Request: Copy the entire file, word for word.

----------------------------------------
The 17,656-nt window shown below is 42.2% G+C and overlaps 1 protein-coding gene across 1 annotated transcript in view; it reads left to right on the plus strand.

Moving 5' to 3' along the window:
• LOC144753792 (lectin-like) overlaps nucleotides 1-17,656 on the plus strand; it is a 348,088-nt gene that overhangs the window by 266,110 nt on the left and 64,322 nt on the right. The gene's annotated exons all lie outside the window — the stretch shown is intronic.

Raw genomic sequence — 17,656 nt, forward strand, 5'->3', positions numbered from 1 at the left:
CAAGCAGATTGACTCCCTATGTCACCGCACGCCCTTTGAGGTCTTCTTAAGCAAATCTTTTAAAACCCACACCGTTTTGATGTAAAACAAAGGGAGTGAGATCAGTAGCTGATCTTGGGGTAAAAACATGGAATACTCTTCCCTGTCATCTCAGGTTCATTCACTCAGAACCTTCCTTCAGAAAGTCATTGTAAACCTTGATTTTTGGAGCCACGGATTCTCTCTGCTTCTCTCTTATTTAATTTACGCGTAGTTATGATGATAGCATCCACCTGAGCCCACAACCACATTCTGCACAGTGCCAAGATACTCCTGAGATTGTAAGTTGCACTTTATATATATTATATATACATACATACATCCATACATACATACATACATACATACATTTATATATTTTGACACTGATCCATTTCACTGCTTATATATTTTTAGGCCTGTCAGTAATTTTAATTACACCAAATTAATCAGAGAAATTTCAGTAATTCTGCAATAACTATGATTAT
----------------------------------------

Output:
The 17,656-nt window shown below is 42.2% G+C and overlaps 1 protein-coding gene across 1 annotated transcript in view; it reads left to right on the plus strand.

Moving 5' to 3' along the window:
• LOC144753792 (lectin-like) overlaps nucleotides 1-17,656 on the plus strand; it is a 348,088-nt gene that overhangs the window by 266,110 nt on the left and 64,322 nt on the right. The gene's annotated exons all lie outside the window — the stretch shown is intronic.

Raw genomic sequence — 17,656 nt, forward strand, 5'->3', positions numbered from 1 at the left:
CAAGCAGATTGACTCCCTATGTCACCGCACGCCCTTTGAGGTCTTCTTAAGCAAATCTTTTAAAACCCACACCGTTTTGATGTAAAACAAAGGGAGTGAGATCAGTAGCTGATCTTGGGGTAAAAACATGGAATACTCTTCCCTGTCATCTCAGGTTCATTCACTCAGAACCTTCCTTCAGAAAGTCATTGTAAACCTTGATTTTTGGAGCCACGGATTCTCTCTGCTTCTCTCTTATTTAATTTACGCGTAGTTATGATGATAGCATCCACCTGAGCCCACAACCACATTCTGCACAGTGCCAAGATACTCCTGAGATTGTAAGTTGCACTTTATATATATTATATATACATACATACATCCATACATACATACATACATACATACATTTATATATTTTGACACTGATCCATTTCACTGCTTATATATTTTTAGGCCTGTCAGTAATTTTAATTACACCAAATTAATCAGAGAAATTTCAGTAATTCTGCAATAACTATGATTAT